There’s more than GET and HEAD requests. To be a useful web library you better support POST, PUT, PATCH and DELETE as well, and so does liberator. While there are even more HTTP methods than those, liberator has no out-of-the-box support for them and treats them like GET requests. In any case you need to declare them as known and allowed.
The allowed methods are determined by
default implementation for this decision uses the resource key
:allowed-methods to obtain a list of methods and checks if it
matches the request method. When adding more methods to your resource,
make sure that the method is declared as known in
:known-methods. By default, liberator knows the methods from
RFC2616: GET, HEAD, PUT, POST, DELETE, OPTIONS, TRACE as well as PATCH
from RFC5789 (since version
Post requests share a lot of the decision flow with GET requests. The
main difference is that you can also reach the handlers
post is a non-idempotent method, you can provide a function for the
:post! which is optimal for changing the state on the
server. The negotiation of the status code is done afterwards. For the
details please refer to the decision graph.
An idiomatic way to support post is the following:
We can extend this example to support conditional request. Thus a client can make sure that the POST is enacted only if no other request was made since it checked the resource:
We also make a little resource to retrieve the posted content again:
A quick test with curl shows that we cannot post to a stale resource:
The necessary steps to implement handling of PUT are mostly those for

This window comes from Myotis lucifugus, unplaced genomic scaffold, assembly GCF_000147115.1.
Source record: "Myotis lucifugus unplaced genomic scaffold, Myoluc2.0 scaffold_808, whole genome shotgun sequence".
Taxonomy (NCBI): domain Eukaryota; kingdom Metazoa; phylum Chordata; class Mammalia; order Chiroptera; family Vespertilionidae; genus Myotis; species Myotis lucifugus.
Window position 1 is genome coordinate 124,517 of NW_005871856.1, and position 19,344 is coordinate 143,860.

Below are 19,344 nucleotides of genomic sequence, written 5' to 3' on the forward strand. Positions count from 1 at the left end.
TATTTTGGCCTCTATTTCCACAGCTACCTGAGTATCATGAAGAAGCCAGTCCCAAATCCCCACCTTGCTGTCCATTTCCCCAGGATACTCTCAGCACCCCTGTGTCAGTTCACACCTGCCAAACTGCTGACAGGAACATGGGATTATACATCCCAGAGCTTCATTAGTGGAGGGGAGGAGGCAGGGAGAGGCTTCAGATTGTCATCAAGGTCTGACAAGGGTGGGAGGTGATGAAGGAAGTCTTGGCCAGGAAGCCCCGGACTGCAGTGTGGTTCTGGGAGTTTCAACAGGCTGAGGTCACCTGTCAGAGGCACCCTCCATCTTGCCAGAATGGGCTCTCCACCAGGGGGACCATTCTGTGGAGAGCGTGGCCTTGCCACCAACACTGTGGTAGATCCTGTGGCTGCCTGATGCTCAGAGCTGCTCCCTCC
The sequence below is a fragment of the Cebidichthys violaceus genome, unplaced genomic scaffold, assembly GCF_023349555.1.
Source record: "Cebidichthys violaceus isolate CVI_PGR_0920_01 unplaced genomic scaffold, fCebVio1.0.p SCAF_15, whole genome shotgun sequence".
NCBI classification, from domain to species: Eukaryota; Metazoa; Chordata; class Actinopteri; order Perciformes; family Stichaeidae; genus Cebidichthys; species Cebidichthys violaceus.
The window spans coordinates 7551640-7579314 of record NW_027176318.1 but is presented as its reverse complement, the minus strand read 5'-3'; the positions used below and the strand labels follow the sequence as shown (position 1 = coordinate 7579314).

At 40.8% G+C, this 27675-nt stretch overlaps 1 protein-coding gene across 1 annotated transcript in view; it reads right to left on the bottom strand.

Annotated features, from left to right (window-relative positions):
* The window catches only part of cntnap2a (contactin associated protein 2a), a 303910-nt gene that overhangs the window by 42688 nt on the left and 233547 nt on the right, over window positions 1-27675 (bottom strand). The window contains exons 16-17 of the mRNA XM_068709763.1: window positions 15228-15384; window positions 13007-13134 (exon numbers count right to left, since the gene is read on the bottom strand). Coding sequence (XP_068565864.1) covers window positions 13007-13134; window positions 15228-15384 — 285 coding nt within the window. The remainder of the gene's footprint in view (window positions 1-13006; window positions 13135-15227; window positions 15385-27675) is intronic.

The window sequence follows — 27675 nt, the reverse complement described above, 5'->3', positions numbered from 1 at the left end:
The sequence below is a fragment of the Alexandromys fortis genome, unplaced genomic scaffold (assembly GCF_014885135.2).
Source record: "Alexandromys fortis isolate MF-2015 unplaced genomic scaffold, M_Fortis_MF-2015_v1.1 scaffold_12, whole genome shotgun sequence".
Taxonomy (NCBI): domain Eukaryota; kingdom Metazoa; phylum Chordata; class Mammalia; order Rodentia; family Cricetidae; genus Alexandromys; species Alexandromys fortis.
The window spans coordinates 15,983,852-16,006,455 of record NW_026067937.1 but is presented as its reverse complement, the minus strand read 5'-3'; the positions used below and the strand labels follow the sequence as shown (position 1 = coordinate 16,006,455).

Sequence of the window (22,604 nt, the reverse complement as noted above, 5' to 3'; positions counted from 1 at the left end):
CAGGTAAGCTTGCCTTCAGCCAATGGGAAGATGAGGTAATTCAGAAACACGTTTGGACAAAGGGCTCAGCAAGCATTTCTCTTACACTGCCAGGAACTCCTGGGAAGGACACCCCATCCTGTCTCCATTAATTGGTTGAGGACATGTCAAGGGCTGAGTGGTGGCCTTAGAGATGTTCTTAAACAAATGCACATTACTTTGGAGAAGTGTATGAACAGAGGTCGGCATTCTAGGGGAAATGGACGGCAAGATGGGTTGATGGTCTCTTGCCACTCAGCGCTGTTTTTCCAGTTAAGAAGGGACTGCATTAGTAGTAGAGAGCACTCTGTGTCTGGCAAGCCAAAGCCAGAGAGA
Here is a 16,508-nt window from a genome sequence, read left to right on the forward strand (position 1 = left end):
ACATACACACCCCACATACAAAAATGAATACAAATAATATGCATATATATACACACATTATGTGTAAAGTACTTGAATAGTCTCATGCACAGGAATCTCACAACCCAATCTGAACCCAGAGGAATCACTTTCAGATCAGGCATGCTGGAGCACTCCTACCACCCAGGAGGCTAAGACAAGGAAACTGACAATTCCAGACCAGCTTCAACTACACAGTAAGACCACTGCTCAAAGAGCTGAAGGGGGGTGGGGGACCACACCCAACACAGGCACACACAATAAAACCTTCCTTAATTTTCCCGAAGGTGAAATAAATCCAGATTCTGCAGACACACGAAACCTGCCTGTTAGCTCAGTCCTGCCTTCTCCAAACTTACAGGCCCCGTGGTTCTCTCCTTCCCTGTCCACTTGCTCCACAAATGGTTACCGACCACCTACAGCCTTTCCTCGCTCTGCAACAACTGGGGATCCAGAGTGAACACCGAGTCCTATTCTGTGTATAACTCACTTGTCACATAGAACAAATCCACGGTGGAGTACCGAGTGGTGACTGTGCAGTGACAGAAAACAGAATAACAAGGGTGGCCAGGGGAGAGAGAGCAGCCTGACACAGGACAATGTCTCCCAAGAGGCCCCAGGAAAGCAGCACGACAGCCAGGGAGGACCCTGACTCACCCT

POST. A key difference is that
:can-put-to-missing? can lead
:conflict? which can send you to
This is also possible for POST requests, when the resource already exists.
On the other hand PUT to a nonexistent resource does not allow a response
that sends you to a different location. The necessary flow can be seen
as always on the decision graph.
The PATCH method is similar to PUT except that the entity contains a list of differences between the original version of the resource identified by the Request-URI and the desired content of the resource after the PATCH action has been applied. The list of differences is in a format defined by the media type of the entity (e.g., “application/diff”) and MUST include sufficient information to allow the server to recreate the changes necessary to convert the original version of the resource to the desired version.
A rudimentary way to support patch follows:
Values specified by :patch-content-types will be returned as part of the Accept-Patch header in an OPTIONS request response for the resource.
In practice, one is more likely to implement the patch method using a more formalized method of describing changes between documents. If one is managing data in an XML format, perhaps XSLT can be used to describe the set of changes.
A more web friendly approach can be taken if the data is represented as JSON. A simple library to handle JSON diff and patch can be found at https://github.com/daviddpark/clj-json-patch, which was put together to meet a need of handling patch requests with liberator.
Continue with Putting it all together.